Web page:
The research seems to show that symptoms associated with spinal stenosis usually respond favorably to non-operative treatment techniques such as Physical Therapy. In fact, conservative management is successful in most patients and is recommended as an initial treatment approach [4].

 

What might Physical Therapy Treatment for Lumbar Spinal Stenosis include ?

 

Physical therapy treatment may include: flexion-based exercise programs, manual therapy, isometric stretching, static & dynamic postural retraining, ambulation & gait improvement, education, and aquatic therapy programs. Ideally, the clinician will take a biopsychosocial approach and will tailor the treatment plan to each patient. This ensures that the treatment will have a higher chance of being effective.

 

Summary

 

The ultimate goal of treatment should be to both reduce the symptoms (pain, limited motion, etc.) and also provide the patient with the right tools and techniques for them to self-manage the symptoms going forward. One thing we know from working with patients experiencing chronic pain and other conditions that result in persistent pain and symptoms: relapses happen.

Sometimes, you go months or even years without any symptoms or pain. Then, seemingly out of nowhere, the pain comes back. In instances like that, it’s important to be in a position to address those symptoms effectively. So if you’re experiencing low back pain associated with lumbar spinal stenosis, and you’re considering non-surgical treatment options, make sure you find a clinician that understands this cycle and can give you the tools & strategies you’ll need to manage that pain for the long term.

 

References

[1] Sun E, Moshfegh J, Rishel CA, Cook CE, Goode AP, George SZ. Association of Early Physical Therapy With Long-term Opioid Use Among Opioid-Naive Patients With Musculoskeletal Pain. JAMA Netw Open.2018;1(8):e185909. doi:10.1001/jamanetworkopen.2018.5909

[2] Delitto A, Piva SR, Moore CG, Fritz JM, Wisniewski SR, Josbeno DA, Fye M, Welch WC. Surgery versus nonsurgical treatment of lumbar spinal stenosis: a randomized trial. Ann Intern Med. 2015 Apr 7;162(7):465-73. doi: 10.7326/M14-1420. PMID: 25844995; PMCID: PMC6252248.

[3] Wise, J. (2015). Physical therapy is as effective as surgery for lumbar spinal stenosis, study finds. BMJ: British Medical Journal, 350. https://www.jstor.org/stable/26520635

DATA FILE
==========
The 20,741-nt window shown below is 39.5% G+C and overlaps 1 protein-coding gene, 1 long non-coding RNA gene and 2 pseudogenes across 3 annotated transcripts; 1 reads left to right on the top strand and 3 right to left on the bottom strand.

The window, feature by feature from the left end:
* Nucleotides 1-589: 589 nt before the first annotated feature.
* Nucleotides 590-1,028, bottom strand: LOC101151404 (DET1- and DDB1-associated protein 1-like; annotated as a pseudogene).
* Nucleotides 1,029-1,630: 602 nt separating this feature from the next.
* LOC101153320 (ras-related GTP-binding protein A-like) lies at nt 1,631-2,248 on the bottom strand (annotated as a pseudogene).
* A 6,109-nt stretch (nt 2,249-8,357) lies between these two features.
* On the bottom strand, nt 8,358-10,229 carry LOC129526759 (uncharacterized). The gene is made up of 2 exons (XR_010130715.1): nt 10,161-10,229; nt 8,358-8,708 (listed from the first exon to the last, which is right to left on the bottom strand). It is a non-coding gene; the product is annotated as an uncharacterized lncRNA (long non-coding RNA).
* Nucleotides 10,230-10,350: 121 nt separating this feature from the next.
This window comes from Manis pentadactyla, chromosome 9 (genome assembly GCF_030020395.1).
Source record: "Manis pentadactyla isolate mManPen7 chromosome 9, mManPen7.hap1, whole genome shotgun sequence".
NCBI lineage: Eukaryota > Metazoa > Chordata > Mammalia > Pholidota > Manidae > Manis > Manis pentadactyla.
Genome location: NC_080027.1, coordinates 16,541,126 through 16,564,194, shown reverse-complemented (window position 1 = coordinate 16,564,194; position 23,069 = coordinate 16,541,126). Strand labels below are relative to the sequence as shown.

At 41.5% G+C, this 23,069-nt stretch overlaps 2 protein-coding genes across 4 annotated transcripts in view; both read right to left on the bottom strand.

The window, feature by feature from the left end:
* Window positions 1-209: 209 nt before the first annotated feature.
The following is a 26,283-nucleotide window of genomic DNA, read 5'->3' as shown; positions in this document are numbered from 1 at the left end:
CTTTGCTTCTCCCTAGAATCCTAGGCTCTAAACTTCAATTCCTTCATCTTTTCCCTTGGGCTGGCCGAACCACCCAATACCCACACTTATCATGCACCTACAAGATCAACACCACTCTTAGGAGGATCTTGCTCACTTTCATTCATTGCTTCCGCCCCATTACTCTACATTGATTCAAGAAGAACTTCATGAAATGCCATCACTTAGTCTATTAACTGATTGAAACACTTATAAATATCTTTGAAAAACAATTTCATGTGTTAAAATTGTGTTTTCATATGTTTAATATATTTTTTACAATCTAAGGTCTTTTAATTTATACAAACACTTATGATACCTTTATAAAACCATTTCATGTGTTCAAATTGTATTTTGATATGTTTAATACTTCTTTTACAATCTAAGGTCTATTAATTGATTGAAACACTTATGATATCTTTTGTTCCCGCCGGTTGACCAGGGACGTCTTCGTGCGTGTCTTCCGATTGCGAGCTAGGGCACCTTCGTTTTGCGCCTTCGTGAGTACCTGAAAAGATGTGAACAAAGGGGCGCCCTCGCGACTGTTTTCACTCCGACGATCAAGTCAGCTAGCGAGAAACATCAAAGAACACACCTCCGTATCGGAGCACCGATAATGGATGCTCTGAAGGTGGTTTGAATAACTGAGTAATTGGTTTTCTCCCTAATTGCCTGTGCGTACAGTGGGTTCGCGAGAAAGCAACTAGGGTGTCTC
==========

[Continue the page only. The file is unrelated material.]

[4] Lee, S. Y., Kim, T. H., Oh, J. K., Lee, S. J., & Park, M. S. (2015). Lumbar Stenosis: A Recent Update by Review of Literature. Asian spine journal, 9(5), 818–828. https://doi.org/10.4184/asj.2015.9.5.818

Are you dealing with pain?

We understand that struggling with the stress and strain of pain can be tough…Whether it’s waking up feeling stiff or severe tension after walking, running, or playing, no one wants to spend each day dealing with the soreness that pain brings. While many people choose surgery or injections for pain relief, at ProActive Rehabilitation & Wellness, we offer non-surgical therapies which prevents patients from going under the knife.

 

If you’d like to book a pain consultation now, with one of our top clinicians, click the button bellow or have your provider fax over a referral. We only book a limited amount of these consultations each month, so act quickly before they’re gone.

Rafi Salazar OT

Rafael E. Salazar II, MHS, OTR/L (Rafi) is the CEO & President of Proactive Rehabilitation & Wellness, as well as the Principal Owner of Rehab U Practice Solutions and the host of The Better Outcomes Show. He has experience in a variety of rehab settings, working with patients recovering from a variety of injuries and surgeries. He worked as the lead clinician in an outpatient specialty clinic at his local VA Medical center, where he worked on projects to improve patient & employee engagement and experience throughout the organization. He also has experience as a faculty member at Augusta University’s Occupational Therapy Program, as a Licensed Board Member on the GA State OT Board, has served on several committees for the national OT Board (NBCOT), and as a consultant working for the State of Georgia’s DBHDD. He is also on the Board of Directors for NBCOT.